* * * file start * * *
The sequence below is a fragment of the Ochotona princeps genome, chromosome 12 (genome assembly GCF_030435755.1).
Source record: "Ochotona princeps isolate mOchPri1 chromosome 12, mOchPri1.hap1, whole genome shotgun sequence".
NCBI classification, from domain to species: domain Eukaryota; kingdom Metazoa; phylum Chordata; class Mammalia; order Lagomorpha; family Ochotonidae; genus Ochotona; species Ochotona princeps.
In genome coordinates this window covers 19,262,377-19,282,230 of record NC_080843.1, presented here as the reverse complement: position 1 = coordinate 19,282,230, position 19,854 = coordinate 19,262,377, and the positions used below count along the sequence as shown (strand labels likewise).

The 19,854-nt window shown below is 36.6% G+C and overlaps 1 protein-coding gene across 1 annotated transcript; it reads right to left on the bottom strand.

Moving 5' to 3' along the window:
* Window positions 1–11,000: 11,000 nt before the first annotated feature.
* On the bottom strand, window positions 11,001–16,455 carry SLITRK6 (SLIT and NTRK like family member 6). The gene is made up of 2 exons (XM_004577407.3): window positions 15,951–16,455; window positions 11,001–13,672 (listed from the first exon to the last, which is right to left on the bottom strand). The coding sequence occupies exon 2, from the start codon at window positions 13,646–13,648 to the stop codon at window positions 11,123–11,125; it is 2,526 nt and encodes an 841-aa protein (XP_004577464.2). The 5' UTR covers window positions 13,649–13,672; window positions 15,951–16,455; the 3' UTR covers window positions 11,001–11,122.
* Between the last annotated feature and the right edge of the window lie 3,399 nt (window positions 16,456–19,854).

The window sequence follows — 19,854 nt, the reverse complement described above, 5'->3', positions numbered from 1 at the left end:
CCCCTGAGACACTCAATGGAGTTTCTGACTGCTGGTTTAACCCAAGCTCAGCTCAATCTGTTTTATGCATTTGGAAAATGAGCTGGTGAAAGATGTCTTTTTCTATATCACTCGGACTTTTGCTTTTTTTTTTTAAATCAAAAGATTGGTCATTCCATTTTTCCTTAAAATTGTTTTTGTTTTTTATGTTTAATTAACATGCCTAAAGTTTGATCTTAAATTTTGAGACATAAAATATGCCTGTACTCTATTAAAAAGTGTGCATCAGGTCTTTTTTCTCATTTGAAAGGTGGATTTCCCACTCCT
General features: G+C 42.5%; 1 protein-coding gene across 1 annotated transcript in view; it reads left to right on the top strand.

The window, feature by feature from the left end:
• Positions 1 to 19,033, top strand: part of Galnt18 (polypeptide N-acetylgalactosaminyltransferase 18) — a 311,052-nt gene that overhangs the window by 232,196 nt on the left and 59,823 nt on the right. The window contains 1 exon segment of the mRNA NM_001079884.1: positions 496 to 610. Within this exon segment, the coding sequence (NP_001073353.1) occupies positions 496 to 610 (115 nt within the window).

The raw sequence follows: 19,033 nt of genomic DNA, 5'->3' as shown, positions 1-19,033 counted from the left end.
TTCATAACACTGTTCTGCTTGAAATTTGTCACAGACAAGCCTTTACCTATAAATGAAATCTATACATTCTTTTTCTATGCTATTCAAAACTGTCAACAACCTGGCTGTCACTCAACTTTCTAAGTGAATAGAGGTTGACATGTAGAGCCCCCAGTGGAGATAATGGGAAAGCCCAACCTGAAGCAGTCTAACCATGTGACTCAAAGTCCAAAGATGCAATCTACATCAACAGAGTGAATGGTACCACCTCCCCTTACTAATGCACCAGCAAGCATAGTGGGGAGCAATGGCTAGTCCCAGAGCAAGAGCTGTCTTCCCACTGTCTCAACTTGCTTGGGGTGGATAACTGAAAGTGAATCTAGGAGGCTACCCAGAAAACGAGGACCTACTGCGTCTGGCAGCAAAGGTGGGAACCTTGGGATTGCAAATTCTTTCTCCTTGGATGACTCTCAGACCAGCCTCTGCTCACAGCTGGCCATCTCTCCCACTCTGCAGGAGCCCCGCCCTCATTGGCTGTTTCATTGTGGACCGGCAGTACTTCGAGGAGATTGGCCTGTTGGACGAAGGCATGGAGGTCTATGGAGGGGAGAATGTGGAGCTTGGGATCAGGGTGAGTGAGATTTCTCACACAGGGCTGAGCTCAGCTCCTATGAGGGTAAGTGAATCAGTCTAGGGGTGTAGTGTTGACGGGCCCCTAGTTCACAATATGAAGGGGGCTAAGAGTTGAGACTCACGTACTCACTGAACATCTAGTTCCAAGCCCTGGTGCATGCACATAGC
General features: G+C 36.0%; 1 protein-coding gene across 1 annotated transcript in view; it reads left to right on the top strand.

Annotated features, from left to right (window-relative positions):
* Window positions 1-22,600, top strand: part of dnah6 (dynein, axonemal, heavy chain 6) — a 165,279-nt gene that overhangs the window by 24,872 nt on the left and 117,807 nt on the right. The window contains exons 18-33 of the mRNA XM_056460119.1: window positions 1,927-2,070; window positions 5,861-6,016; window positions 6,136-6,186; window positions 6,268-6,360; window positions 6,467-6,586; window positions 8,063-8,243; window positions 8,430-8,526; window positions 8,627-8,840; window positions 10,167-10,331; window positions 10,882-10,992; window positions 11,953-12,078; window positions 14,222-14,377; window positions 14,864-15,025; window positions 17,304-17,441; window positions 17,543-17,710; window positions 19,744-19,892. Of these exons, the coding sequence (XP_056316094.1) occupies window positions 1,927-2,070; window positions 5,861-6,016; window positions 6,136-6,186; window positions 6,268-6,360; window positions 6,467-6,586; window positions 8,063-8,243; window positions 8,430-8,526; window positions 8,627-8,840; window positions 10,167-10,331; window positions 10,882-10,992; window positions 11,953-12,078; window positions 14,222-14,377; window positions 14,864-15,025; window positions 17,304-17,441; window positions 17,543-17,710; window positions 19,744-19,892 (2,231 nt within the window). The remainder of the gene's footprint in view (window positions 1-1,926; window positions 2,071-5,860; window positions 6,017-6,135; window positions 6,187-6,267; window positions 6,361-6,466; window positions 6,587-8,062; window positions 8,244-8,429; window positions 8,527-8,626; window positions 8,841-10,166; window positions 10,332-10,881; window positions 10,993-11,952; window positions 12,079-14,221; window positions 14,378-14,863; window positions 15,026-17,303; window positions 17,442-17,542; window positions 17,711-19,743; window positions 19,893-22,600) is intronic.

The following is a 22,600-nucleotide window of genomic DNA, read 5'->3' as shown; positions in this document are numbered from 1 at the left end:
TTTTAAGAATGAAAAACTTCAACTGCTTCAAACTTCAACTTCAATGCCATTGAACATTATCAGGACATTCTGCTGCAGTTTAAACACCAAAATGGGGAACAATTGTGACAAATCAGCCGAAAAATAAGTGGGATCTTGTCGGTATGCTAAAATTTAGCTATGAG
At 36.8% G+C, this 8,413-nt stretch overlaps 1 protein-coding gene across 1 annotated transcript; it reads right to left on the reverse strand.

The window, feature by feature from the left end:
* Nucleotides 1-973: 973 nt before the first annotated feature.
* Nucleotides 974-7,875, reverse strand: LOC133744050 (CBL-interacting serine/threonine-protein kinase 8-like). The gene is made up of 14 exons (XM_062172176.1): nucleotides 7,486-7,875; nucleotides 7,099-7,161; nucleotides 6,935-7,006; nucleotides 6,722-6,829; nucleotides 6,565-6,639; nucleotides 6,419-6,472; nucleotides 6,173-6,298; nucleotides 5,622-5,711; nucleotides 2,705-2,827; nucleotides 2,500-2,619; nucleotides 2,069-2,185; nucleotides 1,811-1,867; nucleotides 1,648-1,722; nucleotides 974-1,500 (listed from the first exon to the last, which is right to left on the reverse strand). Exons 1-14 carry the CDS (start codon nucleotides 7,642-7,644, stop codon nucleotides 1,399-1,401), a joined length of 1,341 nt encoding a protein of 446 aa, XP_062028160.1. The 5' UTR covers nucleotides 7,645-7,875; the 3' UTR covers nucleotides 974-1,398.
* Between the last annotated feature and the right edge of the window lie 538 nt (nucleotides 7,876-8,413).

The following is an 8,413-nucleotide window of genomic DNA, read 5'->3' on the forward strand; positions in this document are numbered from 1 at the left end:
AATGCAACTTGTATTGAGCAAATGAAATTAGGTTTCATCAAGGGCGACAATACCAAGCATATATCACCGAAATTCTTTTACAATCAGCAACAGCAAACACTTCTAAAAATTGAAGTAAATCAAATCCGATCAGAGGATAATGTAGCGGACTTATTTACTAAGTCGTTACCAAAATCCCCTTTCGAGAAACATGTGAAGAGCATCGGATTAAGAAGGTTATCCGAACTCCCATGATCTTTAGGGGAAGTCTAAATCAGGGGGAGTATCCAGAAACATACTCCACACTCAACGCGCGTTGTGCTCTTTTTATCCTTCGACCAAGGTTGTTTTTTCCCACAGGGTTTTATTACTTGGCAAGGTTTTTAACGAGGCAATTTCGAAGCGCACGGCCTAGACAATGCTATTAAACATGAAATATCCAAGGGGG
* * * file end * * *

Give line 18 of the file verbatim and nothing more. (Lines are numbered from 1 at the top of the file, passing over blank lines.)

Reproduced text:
Annotated features, from left to right (window-relative positions):